Magazine article Artforum International

Rule and Branch

Magazine article Artforum International

Rule and Branch

Article excerpt

It is a contemporary cliche: the painter who frenetically switches modes, so as to undermine the ideal of stylistic identity. Bernard Frize's paintings, at first glance, give the impression of this kind of extreme heterogeneity, but while his work may follow no regular, easily parsed progression, neither is it animated by a kind of Brownian movement that deprives it of all structure. Rather, this work reveals an order that is both branching and discontinuous, like a network of echoes and resurgences.

The principal difficulty of Frize's oeuvre derives from the fact that the kinship among individual paintings or groups of works is not one of appearance but of method. To take a simple example, consider the works in the "Lacquers" series (begun in 1990) in relation to the paintings from the 1980 "Suite Segond." To make one of the "Lacquers," Frize blends paints of various colors in a box, lets the surface dry, then sticks this hardened skin to a canvas. Wrapped around the deep stretcher bars, the sheet of congealed paint fits the canvas in one piece. In the second series, Frize opens cans of paint, waits for the surfaces to dry, and applies the hardened disks that form there to canvas in random accumulations. In spite of their procedural similarities, the two series could not appear more different.

Here we find the principle of disjunction characteristic of Frize's work. This attraction to visual oppositions corresponds to a taste--sometimes indulged to the point of absurdity--for the displaced or incongruous. For Frize, a good painting is one in which something that "doesn't work" is conserved in all the power of its irresolution, in all its interlocutory tension. The recent large-format paintings combining the immiscible media of ink with acrylic bear witness to this idea. It's this kind of incongruity that is close to Frize's heart, as he admitted in the following conversation, recorded recently in his Paris studio, among works being packed up for his current exhibition at the Kunsthalle Zurich.

JEAN-PIERRE CRIQUI: Your first works appeared in 1977. These deeply paradoxical objects were painted with "trainards," very fine brushes traditionally used for painting ships' rigging in seascapes. But you used them to produce allover surfaces composed of thousands of tiny multicolored strokes. How do you see these early pieces today?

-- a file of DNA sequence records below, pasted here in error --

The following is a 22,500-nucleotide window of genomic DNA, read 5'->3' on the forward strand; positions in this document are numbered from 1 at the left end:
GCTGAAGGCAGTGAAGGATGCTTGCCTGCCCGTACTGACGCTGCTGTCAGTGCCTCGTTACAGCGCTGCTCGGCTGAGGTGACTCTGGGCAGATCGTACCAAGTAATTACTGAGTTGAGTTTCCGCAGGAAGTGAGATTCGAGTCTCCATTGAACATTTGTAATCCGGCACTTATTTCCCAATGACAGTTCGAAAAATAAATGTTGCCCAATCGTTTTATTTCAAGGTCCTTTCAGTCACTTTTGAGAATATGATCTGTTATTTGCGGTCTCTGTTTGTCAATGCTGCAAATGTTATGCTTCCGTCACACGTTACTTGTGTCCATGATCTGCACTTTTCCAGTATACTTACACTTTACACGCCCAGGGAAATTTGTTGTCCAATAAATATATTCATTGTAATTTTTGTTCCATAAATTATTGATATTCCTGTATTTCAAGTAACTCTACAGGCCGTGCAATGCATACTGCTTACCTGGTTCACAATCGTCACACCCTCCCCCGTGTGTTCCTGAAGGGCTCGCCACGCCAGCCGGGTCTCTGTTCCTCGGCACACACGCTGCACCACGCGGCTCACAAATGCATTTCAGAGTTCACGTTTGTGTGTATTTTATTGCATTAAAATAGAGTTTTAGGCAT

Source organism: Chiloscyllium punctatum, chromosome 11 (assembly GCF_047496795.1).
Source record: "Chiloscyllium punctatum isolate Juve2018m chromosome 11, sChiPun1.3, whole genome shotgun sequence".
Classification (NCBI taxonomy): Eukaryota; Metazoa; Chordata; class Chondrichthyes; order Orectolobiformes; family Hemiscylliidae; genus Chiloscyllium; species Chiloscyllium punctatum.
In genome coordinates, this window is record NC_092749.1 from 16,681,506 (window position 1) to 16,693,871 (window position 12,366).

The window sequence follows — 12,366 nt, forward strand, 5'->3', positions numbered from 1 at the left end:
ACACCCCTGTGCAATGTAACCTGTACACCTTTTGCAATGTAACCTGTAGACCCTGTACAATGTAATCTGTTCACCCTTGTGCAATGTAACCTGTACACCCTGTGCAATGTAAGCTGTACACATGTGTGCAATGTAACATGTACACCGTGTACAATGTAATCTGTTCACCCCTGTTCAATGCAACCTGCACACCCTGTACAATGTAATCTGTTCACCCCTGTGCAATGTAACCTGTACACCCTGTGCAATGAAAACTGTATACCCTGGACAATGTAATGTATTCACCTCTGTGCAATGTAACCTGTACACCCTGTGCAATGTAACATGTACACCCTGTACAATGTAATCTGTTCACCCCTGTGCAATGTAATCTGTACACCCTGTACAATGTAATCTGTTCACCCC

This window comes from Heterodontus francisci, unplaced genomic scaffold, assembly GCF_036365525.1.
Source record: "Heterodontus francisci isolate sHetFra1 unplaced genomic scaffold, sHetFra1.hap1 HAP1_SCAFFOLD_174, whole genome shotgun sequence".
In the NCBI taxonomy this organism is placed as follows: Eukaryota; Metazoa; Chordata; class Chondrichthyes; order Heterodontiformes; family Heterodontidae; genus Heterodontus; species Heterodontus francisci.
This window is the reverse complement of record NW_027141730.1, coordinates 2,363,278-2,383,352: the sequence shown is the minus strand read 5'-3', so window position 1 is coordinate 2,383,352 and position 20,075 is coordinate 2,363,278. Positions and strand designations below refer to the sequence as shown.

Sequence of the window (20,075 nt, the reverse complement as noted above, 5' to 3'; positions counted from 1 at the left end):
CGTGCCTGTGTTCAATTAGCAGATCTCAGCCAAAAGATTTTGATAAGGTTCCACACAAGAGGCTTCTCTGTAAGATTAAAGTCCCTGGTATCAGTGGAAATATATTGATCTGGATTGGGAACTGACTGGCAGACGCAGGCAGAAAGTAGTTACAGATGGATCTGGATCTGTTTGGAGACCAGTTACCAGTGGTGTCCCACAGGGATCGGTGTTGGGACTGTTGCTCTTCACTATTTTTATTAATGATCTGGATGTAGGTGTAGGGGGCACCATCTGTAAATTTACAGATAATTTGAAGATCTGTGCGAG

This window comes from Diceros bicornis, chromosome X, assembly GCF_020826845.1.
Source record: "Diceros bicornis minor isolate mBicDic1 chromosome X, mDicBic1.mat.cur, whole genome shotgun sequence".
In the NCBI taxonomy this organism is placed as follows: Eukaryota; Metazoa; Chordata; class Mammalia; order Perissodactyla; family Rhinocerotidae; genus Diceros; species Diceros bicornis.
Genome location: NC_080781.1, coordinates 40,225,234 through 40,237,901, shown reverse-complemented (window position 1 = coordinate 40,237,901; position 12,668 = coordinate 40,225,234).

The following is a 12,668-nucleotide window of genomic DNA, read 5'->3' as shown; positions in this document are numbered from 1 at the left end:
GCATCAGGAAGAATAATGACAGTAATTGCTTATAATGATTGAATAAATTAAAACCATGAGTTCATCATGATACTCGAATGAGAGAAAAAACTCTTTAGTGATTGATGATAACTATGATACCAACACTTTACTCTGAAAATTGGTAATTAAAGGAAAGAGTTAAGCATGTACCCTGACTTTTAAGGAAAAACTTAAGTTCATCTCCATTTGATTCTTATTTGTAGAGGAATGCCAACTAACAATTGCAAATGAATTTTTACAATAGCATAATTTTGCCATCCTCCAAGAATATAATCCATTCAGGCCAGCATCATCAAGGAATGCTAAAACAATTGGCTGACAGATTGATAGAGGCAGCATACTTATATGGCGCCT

BERNARD FRIZE: I'd have to say that they were much more connected to the material conditions of their production than my current work is, in that I had to make do with very limited means. I only had a small room to paint in, and the amount of time the works required was really well suited to my schedule. Every layer could dry while I was working at my job as a printmaker. I had stopped painting when I left art school, but I got back into it somewhat, after coming to terms with my political uncertainties regarding the viability of the practice, by looking for an activity in painting, in the most literal, down-to-earth sense. Since I worked weekends, as a sort of a "Sunday painter," it was logical that I would choose a tool typical of those painters who sit and paint boats on the beaches in Brittany. It was great to discover that these very specialized brushes were made by fishermen during the winter when they weren't going out to sea. So everything was absolutely amateur.

JPC: In that attitude, I see one of your favorite working rules: carrying out one operation according to the modalities of another with which it has nothing in common. For example, it seems obvious that the trainards are not made for working on surfaces as large as a square meter. . . .

BF: Not only that, but I took a lot of care to make the strokes go slightly beyond the painting's edges, forming little hills of paint on the sides of the canvas as it overflowed, so that one could see both the rule and the overflowing of the rule simultaneously. And all this for a painting that ultimately looks like a piece of cloth, for a surface that does nothing more nor less than reiterate what it literally covers. …

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